Jun 27 2015
Two days ago, we unexpectedly spent almost three hours at the Lee Kong Chian Natural History Museum. I was so relieved that Z liked it, since it’s not the easiest museum to get to, and admission fees apply even for three year olds. I was also struck by all the beauty that we encountered, especially in the insect section. Insects don’t survive long enough in my home for me to take a good look at them!
We bought our tickets at the door, although I’ve read posts that advised otherwise or said tickets weren’t sold on site. Admission rates are listed here; the site lists session timings, but we weren’t aware of it and weren’t told at the ticketing counter that we had to leave by a certain time, so perhaps they’ve relaxed the rules a little.
This post by Life’s Tiny Miracles has lovely pictures of what you can expect to see at the museum. (Unlike what was mentioned in the post, I did wish I’d brought my jacket, and there are washrooms within the museum, on the second floor. Also, they’ve fixed the washroom break problem by having attendants help with re-entry, if you should want to use the washroom on the first floor, outside the museum and next to the souvenir store.)
Compared to the museum brochure, this old ST article gives you a better idea of what each of the zones are about.
Follow this link to download a museum activity sheet for kids.
And here’s my tip for getting more out of your visit: I found it impossible to remember much of what I saw, so I snapped pictures of anything that fascinated me, along with the descriptions.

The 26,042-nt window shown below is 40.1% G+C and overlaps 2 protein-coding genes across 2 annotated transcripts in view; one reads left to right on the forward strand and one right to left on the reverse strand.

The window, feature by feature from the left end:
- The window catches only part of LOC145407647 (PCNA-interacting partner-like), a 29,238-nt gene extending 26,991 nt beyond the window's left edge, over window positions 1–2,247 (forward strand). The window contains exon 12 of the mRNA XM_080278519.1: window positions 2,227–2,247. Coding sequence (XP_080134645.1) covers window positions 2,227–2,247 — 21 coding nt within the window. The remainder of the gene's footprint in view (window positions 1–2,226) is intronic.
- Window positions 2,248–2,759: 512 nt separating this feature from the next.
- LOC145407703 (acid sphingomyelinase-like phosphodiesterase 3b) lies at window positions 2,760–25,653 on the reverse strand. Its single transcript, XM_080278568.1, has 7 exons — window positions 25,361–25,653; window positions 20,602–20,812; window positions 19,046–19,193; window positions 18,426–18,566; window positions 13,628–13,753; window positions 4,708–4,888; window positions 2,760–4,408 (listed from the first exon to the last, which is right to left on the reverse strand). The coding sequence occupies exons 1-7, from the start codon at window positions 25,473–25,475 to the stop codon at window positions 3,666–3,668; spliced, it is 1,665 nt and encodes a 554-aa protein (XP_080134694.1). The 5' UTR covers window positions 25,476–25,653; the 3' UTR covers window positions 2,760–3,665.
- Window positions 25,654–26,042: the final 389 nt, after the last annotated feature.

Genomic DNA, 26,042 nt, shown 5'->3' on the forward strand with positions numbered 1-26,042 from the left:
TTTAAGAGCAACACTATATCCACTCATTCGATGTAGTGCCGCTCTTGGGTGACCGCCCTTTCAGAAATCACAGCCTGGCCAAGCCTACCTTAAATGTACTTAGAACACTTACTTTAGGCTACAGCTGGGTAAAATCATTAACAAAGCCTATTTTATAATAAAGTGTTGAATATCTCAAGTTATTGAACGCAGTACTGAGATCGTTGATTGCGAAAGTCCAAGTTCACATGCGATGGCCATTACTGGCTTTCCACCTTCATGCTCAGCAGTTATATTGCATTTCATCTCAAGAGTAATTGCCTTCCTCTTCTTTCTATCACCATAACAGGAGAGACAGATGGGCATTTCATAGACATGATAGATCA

Butterflies and moths fall under the Lepidoptera order of insects; “Lepidoptera” means “scaled wings.” These insects have four wings covered with tiny overlapping scales. ↑
The Atlas Moth (36) has the largest wing surface area of any living moth, and is named for the fact that its wing patterns resemble a map. ↑
The Empress Cicada is the largest cicada on Earth, and its total wingspan can measure over 20cm long. ↑
Beetles belong to the Coleoptera group; the name comes from the Greek words “koleos” and “ptera,” meaning “sheathed wings.” (I’m not sure if there was a more specific name provided for these long-horned beetles.) ↑
Jewel beetles are popular for their shiny colours; some of the larger species are used by traditional cultures for jewellery. ↑
Green Leaf Mimic Katydid. ↑
Javanese Leaf Insect. ↑
“Amphibian” means “double life.” ↑
While some frog species begin life as miniature versions of adult frogs, most undergo the cycle of tadpole to tail-less adult. The picture shows the life cycle of a Four-Lined Tree Frog. ↑
The Tokay Gecko can be located by its call, which sounds like “tock, tock, tock-eh.” ↑
Crocodile Newt, from Myanmar. ↑
Gold-ringed Cat Snake (left); Rainbow Tree Snake (right). ↑
Pencil urchins are sea urchins with spines that resemble pencils. ↑
Adult and juvenile mangrove horseshoe crabs (3); Coastal horseshoe crab (4). ↑
“Mollusc” means “soft.” Molluscs are soft-bodied invertebrates (animals without backbones). Most molluscs have shells to protect them. Pictured are the halved shells of a fossil nautilus (left:exterior, right:interior). ↑
Tigers are the largest carnivores known to have lived in Singapore. They were common in Singapore in the 1800s, and in 1843, it was estimated that local tigers killed over 300 people annually. They were eventually hunted into extinction, and the last local tiger is believed to have been shot in the early 1930s, in Choa Chu Kang. ↑
Green Broadbill. ↑
Red-crowned Barbet from Borneo, Malaysia. ↑